Health care Professionals have played a vital role throughout the ongoing coronavirus pandemic as new demands for respiratory therapists, telehealth specialists and other experts have emerged to help fight the virus. This crisis has also caused unprecedented strain on our mental and physical health, reminding us of the importance of taking care of ourselves and of the medical professionals who help us do so.
The demand for healthcare professionals is not expected to slow anytime soon. According to the Bureau of Labor Statistics, employment in health care is expected to increase 16% over the next decade. Health care will add an estimated 2.6 million new jobs to the economy, the most of any other field. This growth, notes the BLS, is mainly due to an aging population that will have a greater need for health services.
However, the pandemic has also resulted in new demand for some positions. “The Covid-19 pandemic has really exacerbated the challenges of recruiting and hiring frontline staff,” Lea Tal, CEO of healthcare recruiting firm TAL Healthcare, told CNBC Make It. “These are the people who work in offices as helpers, assistants or who take your blood, for example, and they usually only make about $ 20 an hour.”
Nurse practitioners, occupational therapy assistants and physiotherapy assistants topped the list of the fastest growing healthcare jobs for the next decade, followed closely by home and personal care aides.
âMany people have had to figure out how to take care of their health at home or virtually during the pandemic, either because they did not feel comfortable going to the hospital or because access to health care. ‘hospital was limited, “Lisa O’Connor, a senior general manager of health solutions at FTI Consulting, said. “Even after the pandemic, we will continue to see a lot of healthcare moving to the region of origin.”
Bureau of Labor Statistics Division Chief Michael Wolf clarifies that assistants and physiotherapist assistants have separate and distinct roles: assistants are actively involved in providing patient care, while assistants are not. not involved in caregiving, but rather focus on administrative tasks like setting up equipment and completing office paperwork.
In addition to the pandemic, an aging population and a renewed interest in preventive care will make these jobs more popular. According to data from the US Census Bureau, the number of older Americans is expected to increase by nearly 18 million over the next 10 years, as the last baby boomers turn 65. much of the population is aging, âsays Tal. “This means we need more people like genetic counselors and phlebotomists to perform patient assessments to determine how we can keep someone healthy longer.”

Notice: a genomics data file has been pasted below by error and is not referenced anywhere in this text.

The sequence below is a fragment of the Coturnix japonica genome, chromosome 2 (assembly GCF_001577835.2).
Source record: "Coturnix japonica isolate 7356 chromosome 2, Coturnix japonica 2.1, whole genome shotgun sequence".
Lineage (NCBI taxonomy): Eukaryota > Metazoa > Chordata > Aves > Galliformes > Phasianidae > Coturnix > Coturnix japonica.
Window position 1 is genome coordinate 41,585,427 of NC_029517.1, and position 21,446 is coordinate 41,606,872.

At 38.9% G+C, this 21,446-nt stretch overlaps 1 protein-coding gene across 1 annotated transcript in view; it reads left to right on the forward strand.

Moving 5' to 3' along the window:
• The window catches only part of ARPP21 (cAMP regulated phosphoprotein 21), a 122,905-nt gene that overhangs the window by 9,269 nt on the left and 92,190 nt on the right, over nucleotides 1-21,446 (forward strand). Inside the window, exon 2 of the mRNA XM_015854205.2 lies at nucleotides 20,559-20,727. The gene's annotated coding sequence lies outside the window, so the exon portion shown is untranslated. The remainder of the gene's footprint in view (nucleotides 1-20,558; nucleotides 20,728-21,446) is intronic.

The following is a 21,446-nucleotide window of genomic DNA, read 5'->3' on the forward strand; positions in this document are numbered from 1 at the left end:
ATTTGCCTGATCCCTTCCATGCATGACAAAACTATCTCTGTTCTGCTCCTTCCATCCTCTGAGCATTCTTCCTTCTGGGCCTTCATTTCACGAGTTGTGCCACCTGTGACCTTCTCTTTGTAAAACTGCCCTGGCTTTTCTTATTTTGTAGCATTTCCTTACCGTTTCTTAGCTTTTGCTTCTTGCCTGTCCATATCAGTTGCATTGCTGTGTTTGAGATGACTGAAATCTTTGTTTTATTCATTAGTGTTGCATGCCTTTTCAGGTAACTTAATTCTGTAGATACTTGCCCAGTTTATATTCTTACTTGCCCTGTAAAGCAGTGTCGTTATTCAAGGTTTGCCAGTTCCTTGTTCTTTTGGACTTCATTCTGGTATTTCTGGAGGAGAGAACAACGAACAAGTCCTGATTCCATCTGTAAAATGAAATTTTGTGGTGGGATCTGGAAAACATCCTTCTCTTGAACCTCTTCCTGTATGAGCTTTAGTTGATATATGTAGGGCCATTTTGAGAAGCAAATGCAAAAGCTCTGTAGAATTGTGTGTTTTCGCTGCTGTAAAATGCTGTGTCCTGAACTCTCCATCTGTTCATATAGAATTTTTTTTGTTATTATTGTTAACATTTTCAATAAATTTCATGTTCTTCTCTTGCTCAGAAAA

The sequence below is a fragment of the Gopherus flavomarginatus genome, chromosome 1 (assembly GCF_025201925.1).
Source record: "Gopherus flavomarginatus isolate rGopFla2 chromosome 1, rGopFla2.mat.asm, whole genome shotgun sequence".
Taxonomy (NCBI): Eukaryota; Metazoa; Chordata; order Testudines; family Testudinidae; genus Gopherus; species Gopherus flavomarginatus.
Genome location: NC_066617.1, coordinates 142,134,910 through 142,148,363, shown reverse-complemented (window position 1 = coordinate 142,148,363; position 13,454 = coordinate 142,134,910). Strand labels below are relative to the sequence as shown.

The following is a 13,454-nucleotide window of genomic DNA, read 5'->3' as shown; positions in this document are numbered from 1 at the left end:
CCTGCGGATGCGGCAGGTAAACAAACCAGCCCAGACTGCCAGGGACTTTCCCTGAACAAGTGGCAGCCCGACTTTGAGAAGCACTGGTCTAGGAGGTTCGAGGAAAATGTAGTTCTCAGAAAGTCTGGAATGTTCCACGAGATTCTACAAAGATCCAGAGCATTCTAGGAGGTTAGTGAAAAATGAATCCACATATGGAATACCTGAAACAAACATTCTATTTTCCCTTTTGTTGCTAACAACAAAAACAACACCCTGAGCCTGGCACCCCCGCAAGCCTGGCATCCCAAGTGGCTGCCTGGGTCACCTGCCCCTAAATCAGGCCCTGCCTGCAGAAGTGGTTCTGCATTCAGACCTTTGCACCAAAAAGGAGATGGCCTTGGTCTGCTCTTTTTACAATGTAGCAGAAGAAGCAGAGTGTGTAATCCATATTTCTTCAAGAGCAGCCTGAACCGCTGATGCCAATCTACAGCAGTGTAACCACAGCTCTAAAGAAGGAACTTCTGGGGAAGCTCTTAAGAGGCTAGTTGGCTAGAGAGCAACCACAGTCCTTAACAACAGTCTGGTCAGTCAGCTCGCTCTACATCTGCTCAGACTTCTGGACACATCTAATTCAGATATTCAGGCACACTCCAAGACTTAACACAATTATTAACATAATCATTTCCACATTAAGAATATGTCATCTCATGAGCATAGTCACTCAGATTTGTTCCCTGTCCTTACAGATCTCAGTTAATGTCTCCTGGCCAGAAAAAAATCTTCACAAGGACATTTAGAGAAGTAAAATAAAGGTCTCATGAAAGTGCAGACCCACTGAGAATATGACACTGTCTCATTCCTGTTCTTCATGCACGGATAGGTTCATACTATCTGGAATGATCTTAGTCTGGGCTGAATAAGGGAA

O’Connor notes that the healthcare industry faces several challenges on the way to growth, including staff shortages and medical licenses. Many of the fastest growing positions do not require a bachelor’s degree, but they do require certain courses or certificates in science, technology, or medicine. âThere are huge challenges, including nursing staffing, as many choose to leave the field after the pandemic or retire earlier,â she said. “People in health care are tired, they are looking for a little break from these roles.”
She continues, âThere are also unique licensing requirements in healthcare, whether you’re a nurse, doctor or pharmacist, that limit the scope of what people can do. which creates its own challenge. “
Still, O’Connor, who is a nurse herself, adds that there’s no better time to work in healthcare. âWhen you work in healthcare, you have the rare opportunity to make a difference in someone’s life every day you show up,â she says. âWhile the times we find ourselves in right now are tough, there are so many rewards in taking care of others, and the way we approach healthcare is evolving rapidly along with technology – so if you’re a person who wants to be challenged and make a difference in people’s lives, then healthcare is for you. “
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